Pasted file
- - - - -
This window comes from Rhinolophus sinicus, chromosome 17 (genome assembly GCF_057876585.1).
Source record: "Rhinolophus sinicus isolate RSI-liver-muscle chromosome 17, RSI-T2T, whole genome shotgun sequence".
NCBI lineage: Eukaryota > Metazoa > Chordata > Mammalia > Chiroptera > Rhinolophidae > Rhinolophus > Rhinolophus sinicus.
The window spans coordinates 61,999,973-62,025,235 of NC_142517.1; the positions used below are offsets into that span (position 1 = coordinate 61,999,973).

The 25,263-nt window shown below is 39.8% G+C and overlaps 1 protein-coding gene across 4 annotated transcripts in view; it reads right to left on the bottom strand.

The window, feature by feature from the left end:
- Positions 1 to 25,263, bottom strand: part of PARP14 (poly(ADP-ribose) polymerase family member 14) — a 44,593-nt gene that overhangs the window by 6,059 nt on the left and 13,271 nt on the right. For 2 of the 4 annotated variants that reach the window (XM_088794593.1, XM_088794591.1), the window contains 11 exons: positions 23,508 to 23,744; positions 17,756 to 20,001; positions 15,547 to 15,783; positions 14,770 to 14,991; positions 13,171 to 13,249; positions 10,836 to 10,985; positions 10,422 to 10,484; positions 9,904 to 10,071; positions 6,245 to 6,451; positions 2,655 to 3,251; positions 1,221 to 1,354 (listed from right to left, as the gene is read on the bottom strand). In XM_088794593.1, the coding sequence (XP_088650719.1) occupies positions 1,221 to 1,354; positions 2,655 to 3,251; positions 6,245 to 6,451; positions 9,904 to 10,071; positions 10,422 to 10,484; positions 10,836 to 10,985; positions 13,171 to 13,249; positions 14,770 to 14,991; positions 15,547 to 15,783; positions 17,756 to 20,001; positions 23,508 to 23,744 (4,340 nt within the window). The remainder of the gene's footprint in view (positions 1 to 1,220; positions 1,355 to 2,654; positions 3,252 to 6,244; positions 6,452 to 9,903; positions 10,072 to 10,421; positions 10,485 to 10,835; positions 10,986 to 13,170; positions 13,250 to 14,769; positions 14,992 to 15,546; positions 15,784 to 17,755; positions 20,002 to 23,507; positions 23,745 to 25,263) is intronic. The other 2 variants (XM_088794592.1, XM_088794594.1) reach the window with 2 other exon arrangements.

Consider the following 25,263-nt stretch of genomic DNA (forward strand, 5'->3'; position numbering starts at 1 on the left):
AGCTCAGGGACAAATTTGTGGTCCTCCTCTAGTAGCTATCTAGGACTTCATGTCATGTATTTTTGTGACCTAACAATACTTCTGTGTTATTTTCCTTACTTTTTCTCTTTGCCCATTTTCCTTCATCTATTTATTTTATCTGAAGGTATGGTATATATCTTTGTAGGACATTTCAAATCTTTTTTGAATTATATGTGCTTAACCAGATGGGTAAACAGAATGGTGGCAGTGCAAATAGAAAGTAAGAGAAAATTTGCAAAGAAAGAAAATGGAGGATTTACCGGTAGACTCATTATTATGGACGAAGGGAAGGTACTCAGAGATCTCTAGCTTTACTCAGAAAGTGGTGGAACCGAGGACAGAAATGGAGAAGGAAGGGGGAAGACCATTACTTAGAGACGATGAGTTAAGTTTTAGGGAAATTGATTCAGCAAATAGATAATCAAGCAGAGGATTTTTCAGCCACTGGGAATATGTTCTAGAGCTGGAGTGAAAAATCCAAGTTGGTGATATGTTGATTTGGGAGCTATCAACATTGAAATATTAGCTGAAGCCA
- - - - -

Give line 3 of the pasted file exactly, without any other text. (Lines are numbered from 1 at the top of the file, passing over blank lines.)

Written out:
NCBI lineage: Eukaryota > Metazoa > Chordata > Mammalia > Chiroptera > Rhinolophidae > Rhinolophus > Rhinolophus sinicus.